Although there has been no known and verified contact with intelligent extraterrestrial life, some form of life may exist elsewhere in the universe, even if it isn't on a human level of development. Given the size of the universe, Earth is highly unlikely to be the only planet that supports life.
According to the Search for Extraterrestrial Intelligence Institute (SETI), one theory regarding life is that it develops wherever conditions are possible for it to develop. For example, microbes are hypothesized to exist deep within the underground oceans of Saturn's moon Europa, as well as to have once existed on Mars. The SETI Institute regularly searches for narrow-band electromagnetic emissions that human instrumentation can detect and denote an artificial signal indicating intelligent life at a human level of technology. As of 2014, the Institute only conducts passive experiments, searching for signals, and does not send signals that could be detected.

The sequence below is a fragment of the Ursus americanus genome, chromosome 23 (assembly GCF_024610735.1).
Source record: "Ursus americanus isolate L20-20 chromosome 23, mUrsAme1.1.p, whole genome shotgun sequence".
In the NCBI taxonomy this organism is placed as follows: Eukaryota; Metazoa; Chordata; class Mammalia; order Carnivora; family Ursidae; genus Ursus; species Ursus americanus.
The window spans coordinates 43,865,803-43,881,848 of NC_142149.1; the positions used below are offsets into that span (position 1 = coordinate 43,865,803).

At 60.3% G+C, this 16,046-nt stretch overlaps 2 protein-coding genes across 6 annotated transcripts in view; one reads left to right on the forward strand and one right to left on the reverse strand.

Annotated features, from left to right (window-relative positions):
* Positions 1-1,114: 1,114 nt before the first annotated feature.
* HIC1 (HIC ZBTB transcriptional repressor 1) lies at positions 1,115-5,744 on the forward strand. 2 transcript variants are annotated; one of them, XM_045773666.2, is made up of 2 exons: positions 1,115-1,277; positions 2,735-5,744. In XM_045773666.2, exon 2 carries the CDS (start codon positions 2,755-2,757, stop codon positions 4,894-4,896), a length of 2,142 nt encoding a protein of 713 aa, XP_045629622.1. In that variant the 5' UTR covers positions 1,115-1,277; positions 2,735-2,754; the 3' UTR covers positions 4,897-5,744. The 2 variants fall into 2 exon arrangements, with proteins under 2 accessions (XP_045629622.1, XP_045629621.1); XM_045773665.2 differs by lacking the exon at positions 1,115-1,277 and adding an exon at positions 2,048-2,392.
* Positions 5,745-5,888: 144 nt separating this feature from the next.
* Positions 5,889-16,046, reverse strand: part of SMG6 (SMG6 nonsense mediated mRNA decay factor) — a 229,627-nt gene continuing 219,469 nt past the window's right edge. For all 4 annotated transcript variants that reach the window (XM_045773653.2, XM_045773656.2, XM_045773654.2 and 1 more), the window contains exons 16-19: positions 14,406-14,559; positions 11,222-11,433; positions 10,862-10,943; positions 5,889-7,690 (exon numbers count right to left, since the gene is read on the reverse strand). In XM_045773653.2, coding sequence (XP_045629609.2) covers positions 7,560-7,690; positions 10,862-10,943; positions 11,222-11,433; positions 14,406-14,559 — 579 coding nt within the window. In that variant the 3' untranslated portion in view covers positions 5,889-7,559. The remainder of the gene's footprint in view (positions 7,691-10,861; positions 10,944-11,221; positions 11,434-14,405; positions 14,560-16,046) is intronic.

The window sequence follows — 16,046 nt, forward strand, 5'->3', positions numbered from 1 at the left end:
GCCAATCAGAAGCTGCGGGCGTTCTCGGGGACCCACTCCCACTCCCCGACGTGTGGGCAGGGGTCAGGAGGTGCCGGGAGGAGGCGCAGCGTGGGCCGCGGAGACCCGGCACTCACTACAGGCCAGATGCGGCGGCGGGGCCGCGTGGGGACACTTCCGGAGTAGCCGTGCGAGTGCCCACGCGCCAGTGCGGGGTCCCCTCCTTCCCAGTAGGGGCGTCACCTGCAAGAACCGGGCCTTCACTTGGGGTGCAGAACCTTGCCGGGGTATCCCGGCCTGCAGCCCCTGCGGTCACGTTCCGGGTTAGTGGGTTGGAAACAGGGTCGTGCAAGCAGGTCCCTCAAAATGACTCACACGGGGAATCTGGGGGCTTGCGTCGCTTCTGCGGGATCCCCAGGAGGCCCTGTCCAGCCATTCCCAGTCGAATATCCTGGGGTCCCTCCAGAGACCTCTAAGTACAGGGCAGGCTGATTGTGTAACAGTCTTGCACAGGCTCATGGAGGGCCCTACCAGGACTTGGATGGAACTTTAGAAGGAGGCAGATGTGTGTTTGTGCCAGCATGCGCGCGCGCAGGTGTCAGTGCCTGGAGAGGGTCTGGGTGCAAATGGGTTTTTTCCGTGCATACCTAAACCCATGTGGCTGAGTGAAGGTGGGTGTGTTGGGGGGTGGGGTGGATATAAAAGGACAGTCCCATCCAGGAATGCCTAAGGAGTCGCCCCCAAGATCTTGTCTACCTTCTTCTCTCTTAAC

Astronomers are continually searching as well for Earth-like exoplanets that may support or contain life. Only a few are in the Goldilocks zone, the distance from the star at which liquid water can naturally exist. Even then, the atmospheric pressure has to be taken into account. Venus-like pressures, for instance, would crush all but the hardiest microbes.